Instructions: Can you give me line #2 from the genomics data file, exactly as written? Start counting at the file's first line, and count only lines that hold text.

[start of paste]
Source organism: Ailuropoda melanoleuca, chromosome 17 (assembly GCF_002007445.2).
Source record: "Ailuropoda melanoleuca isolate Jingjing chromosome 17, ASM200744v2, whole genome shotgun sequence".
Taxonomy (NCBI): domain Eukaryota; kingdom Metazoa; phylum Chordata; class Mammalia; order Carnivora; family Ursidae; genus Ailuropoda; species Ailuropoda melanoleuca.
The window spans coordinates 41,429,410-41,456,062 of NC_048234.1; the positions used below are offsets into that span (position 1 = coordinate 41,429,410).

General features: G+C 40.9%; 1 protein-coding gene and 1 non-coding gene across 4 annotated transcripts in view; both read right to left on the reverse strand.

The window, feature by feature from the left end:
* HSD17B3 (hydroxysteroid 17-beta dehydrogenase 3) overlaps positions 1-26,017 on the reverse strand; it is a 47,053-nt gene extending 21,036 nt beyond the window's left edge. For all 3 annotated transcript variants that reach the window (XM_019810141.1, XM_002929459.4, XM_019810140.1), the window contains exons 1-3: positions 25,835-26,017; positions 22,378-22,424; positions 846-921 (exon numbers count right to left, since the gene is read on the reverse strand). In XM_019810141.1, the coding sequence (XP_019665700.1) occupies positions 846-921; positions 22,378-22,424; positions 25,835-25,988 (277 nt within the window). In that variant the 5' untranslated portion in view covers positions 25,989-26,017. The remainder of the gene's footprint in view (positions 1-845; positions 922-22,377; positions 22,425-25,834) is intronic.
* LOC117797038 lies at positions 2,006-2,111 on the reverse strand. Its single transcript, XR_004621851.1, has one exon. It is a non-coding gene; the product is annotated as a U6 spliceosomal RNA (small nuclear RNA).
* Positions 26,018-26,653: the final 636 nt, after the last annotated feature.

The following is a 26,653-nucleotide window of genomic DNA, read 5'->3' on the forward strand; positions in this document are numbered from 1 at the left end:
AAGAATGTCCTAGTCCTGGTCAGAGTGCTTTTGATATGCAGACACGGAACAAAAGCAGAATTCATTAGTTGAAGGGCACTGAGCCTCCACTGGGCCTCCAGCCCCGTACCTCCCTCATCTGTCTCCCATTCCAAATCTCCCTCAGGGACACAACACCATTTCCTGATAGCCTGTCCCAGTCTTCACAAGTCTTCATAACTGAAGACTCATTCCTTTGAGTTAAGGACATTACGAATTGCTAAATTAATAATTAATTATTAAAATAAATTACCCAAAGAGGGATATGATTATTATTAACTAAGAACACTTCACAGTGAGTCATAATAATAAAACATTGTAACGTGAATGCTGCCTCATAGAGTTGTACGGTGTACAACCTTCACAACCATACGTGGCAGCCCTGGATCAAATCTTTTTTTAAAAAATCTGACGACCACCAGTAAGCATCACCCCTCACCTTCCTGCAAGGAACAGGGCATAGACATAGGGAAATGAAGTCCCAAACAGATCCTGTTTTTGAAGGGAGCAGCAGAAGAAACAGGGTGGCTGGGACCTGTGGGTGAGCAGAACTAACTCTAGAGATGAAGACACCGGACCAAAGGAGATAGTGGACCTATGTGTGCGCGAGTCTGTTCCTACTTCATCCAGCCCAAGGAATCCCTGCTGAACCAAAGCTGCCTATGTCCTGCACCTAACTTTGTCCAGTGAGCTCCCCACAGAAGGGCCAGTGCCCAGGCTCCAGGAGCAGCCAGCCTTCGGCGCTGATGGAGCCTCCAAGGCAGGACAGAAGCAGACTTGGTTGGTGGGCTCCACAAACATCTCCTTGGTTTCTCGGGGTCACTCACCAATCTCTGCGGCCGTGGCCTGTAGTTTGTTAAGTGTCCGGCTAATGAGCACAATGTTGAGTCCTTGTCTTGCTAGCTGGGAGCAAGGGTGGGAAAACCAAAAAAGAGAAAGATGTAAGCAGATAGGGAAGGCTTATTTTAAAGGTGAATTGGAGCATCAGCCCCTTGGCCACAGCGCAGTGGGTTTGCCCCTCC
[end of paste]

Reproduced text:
Source record: "Ailuropoda melanoleuca isolate Jingjing chromosome 17, ASM200744v2, whole genome shotgun sequence".